Medicaid expansion under the Affordable Care Act (Obamacare) has been a festering Montana issue since last spring. Late in 2012, the U.S. Supreme Court ruled that the federal government could not strip away existing Medicaid funding from states that did not accept funding for Obamacare Medicaid expansion.
The Obamacare expanded Medicaid program allows all citizens earning up to 138 percent of the federal poverty level – about $32,000 for a family of four – to choose to join those Montanans already on Medicaid.
However, late in the 2013 session, the Montana Legislature narrowly refused to take the funding, even though the federal government will pay the entire tab until 2017, and 90 percent of the expanded program afterward.
Should the Legislature have grabbed the money? Medicaid expansion is, of course, broadly supported by Montana’s political left, and a significant number of “centrists.” Conservatives don’t like it at all – which mirrors the national scene in which Obamacare itself passed without a single Republican vote in Congress.
Now voters are facing competing ballot initiatives. From the left comes I-170, with the sponsor-of-record being Kim Abbott, co-director of the Montana Human Rights Network. I-170 would mandate that Montana take the money.
There’s also some “nonpartisan” support. Montana Hospital Association likes Medicaid expansion, of course. That’s like Boeing supporting more funding for the Air Force.
From the right comes I-171, sponsor Matthew Monforton, who has been raising quite a stir with various conservative-aiming lawsuits, and is also running for Legislature from Bozeman. This initiative would mandate that Montana reject all things Obamacare, not just Medicaid expansion.
Both initiatives will need to gather 24,000 signatures to make the ballot. Gov. Steve Bullock, with appropriate ceremony, has already signed on to I-170.
I’ll be signing one, but prefer both fail to make the ballot – I’m a representative Republican, not a direct Democrat.
The Montana Budget and Policy Center claims that Montana is supposedly “losing” $1.8 million in daily federal funding that would spill $1.3 million in labor income each day for 12,000 new “good-paying” healthcare jobs, and non-federal taxes of $135,000.
First, let’s look at the jobs claim. Using the Policy Center’s numbers, the expansion funds boil down to $108 per day per job created by expansion, or $13.50 per hour – $27,000 a year. But according to the Census Bureau, Montana’s average wage per job in 2011 was about $35,000. So, because doctors, nurses, lab techs and other specialists are included in the total, it’s clear the vast majority of expansion jobs will be low-skill, not-so-good-paying jobs.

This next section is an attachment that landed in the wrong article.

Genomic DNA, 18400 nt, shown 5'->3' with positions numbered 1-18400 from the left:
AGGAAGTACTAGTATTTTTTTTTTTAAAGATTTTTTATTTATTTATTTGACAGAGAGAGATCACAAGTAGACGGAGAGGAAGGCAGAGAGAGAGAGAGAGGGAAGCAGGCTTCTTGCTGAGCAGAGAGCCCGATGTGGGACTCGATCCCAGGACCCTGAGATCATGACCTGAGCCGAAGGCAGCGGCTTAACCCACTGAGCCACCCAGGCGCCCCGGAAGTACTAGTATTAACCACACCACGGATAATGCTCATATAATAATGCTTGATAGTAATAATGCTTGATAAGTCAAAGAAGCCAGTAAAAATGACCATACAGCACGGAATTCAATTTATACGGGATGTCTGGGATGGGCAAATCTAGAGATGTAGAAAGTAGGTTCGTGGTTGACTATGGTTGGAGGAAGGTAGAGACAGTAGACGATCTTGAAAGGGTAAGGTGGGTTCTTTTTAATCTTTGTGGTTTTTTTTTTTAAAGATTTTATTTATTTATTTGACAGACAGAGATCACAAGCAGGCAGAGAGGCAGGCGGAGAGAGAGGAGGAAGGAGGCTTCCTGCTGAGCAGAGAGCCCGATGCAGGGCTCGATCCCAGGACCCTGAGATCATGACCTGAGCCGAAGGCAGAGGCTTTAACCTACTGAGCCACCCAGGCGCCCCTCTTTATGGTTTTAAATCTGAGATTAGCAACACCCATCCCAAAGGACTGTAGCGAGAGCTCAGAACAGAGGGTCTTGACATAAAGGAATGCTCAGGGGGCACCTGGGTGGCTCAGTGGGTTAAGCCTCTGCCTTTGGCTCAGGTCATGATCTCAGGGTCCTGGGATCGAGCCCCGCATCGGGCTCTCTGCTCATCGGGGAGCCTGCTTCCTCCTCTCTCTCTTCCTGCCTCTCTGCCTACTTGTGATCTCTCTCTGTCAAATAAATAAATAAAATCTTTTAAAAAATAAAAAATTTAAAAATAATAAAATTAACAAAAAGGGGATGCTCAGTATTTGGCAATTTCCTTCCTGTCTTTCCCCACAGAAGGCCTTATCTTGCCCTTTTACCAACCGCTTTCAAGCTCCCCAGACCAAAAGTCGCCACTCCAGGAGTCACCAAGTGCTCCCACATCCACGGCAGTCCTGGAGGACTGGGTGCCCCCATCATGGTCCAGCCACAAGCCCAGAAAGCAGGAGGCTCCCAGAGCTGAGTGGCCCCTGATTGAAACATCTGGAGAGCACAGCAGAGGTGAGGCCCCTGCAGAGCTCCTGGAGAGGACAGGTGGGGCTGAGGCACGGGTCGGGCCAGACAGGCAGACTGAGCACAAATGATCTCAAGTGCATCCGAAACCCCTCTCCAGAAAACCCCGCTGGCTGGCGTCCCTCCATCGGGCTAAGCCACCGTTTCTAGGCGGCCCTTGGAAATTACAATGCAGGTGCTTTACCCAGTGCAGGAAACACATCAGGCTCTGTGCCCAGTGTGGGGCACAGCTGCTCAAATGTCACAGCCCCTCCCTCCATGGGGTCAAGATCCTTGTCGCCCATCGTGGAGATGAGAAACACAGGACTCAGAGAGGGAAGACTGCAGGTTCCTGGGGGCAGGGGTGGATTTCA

Next, let’s look at what Medicaid costs taxpayers. The Bureau of Business and Economic Research at University of Montana produced a report modeling the costs of expansion last year. Current Medicaid enrollees cost $9,504 per patient per year – with the range being from around $3,000 per year for younger, with-kids enrollees up to an average of $23,000 per year for the “aged.”
Pretty spendy already…
Finally, let’s look at who really pays the freight. Right now, the existing Medicaid regime has the federal government paying 68 percent of the tab for Medicaid, or $274 of $404 billion a year. The states are responsible for the other 32 percent, some higher, some lower.
Under the Obamacare expansion, the state burden would be “only” 10 percent. But this is just an illusion. It’s convenient, but profoundly wrong, to pretend that federal funding is better or less burdensome than direct taxation at the state and local level.
Keep in mind that about 450,000 Montanans now have jobs. Multiply 70,000 expanded enrollees by $9,504, and you get $665,280,000 per year. Per Montana taxpayer, that’s $1,478 per year. Might you get a little upset if your taxes were raised directly? Heck yeah, which is why proponents insist that “federal funds” will “pay” for Medicaid expansion.
Trouble is, “federal funding” doesn’t fall from the sky. It has to be skinned off someone’s hide somewhere – and the shameful fact is, we are skinning our grandchildren, and have done so for so long, we’re already $17 trillion in the hole.
Medicaid expansion will not provide “free” health care for anyone, never has, and never will.
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